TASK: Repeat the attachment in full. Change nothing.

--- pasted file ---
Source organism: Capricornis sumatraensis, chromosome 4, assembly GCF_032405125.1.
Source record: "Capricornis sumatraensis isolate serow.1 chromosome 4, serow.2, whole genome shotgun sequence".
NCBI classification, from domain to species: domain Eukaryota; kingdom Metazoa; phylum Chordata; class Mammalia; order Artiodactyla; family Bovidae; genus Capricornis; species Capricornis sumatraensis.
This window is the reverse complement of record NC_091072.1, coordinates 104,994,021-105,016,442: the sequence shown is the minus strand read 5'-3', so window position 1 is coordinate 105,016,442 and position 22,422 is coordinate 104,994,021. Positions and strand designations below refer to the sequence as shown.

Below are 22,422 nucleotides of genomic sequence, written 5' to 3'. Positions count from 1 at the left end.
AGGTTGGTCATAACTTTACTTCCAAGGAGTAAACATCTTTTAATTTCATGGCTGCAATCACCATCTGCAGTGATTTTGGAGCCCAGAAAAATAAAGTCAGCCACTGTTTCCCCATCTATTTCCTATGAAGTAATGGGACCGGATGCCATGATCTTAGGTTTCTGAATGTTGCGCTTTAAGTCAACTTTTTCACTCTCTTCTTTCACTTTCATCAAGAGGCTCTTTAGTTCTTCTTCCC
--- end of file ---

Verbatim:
Source organism: Capricornis sumatraensis, chromosome 4, assembly GCF_032405125.1.
Source record: "Capricornis sumatraensis isolate serow.1 chromosome 4, serow.2, whole genome shotgun sequence".
NCBI classification, from domain to species: domain Eukaryota; kingdom Metazoa; phylum Chordata; class Mammalia; order Artiodactyla; family Bovidae; genus Capricornis; species Capricornis sumatraensis.
This window is the reverse complement of record NC_091072.1, coordinates 104,994,021-105,016,442: the sequence shown is the minus strand read 5'-3', so window position 1 is coordinate 105,016,442 and position 22,422 is coordinate 104,994,021. Positions and strand designations below refer to the sequence as shown.

Below are 22,422 nucleotides of genomic sequence, written 5' to 3'. Positions count from 1 at the left end.
AGGTTGGTCATAACTTTACTTCCAAGGAGTAAACATCTTTTAATTTCATGGCTGCAATCACCATCTGCAGTGATTTTGGAGCCCAGAAAAATAAAGTCAGCCACTGTTTCCCCATCTATTTCCTATGAAGTAATGGGACCGGATGCCATGATCTTAGGTTTCTGAATGTTGCGCTTTAAGTCAACTTTTTCACTCTCTTCTTTCACTTTCATCAAGAGGCTCTTTAGTTCTTCTTCCC